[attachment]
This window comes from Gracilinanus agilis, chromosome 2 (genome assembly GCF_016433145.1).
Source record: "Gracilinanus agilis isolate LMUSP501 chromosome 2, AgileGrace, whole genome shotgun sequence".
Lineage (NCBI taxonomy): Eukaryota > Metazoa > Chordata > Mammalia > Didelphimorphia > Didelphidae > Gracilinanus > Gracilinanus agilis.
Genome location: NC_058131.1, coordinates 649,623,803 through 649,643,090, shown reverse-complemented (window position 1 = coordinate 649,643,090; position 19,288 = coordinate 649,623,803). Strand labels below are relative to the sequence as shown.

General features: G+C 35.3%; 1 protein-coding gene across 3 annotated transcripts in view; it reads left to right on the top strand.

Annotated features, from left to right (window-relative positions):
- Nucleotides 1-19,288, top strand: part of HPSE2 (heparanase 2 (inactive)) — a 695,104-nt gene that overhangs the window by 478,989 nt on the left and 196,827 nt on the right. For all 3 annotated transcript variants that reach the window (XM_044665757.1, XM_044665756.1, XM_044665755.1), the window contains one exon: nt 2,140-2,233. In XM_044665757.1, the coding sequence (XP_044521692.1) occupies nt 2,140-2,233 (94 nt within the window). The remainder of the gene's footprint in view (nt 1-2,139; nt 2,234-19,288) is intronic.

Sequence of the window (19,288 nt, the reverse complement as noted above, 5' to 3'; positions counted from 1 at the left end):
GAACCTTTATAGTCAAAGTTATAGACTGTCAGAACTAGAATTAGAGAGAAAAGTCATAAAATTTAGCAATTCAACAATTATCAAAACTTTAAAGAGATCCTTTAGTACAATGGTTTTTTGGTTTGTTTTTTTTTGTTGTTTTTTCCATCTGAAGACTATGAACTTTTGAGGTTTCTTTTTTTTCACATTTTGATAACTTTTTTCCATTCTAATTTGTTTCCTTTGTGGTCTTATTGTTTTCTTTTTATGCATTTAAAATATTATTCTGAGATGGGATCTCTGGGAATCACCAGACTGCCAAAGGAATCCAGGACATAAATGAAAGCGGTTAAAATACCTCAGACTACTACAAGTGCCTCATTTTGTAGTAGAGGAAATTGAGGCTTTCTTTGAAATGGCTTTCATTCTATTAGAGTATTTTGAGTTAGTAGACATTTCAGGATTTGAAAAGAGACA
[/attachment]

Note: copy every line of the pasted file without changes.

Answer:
This window comes from Gracilinanus agilis, chromosome 2 (genome assembly GCF_016433145.1).
Source record: "Gracilinanus agilis isolate LMUSP501 chromosome 2, AgileGrace, whole genome shotgun sequence".
Lineage (NCBI taxonomy): Eukaryota > Metazoa > Chordata > Mammalia > Didelphimorphia > Didelphidae > Gracilinanus > Gracilinanus agilis.
Genome location: NC_058131.1, coordinates 649,623,803 through 649,643,090, shown reverse-complemented (window position 1 = coordinate 649,643,090; position 19,288 = coordinate 649,623,803). Strand labels below are relative to the sequence as shown.

General features: G+C 35.3%; 1 protein-coding gene across 3 annotated transcripts in view; it reads left to right on the top strand.

Annotated features, from left to right (window-relative positions):
- Nucleotides 1-19,288, top strand: part of HPSE2 (heparanase 2 (inactive)) — a 695,104-nt gene that overhangs the window by 478,989 nt on the left and 196,827 nt on the right. For all 3 annotated transcript variants that reach the window (XM_044665757.1, XM_044665756.1, XM_044665755.1), the window contains one exon: nt 2,140-2,233. In XM_044665757.1, the coding sequence (XP_044521692.1) occupies nt 2,140-2,233 (94 nt within the window). The remainder of the gene's footprint in view (nt 1-2,139; nt 2,234-19,288) is intronic.

Sequence of the window (19,288 nt, the reverse complement as noted above, 5' to 3'; positions counted from 1 at the left end):
GAACCTTTATAGTCAAAGTTATAGACTGTCAGAACTAGAATTAGAGAGAAAAGTCATAAAATTTAGCAATTCAACAATTATCAAAACTTTAAAGAGATCCTTTAGTACAATGGTTTTTTGGTTTGTTTTTTTTTGTTGTTTTTTCCATCTGAAGACTATGAACTTTTGAGGTTTCTTTTTTTTCACATTTTGATAACTTTTTTCCATTCTAATTTGTTTCCTTTGTGGTCTTATTGTTTTCTTTTTATGCATTTAAAATATTATTCTGAGATGGGATCTCTGGGAATCACCAGACTGCCAAAGGAATCCAGGACATAAATGAAAGCGGTTAAAATACCTCAGACTACTACAAGTGCCTCATTTTGTAGTAGAGGAAATTGAGGCTTTCTTTGAAATGGCTTTCATTCTATTAGAGTATTTTGAGTTAGTAGACATTTCAGGATTTGAAAAGAGACA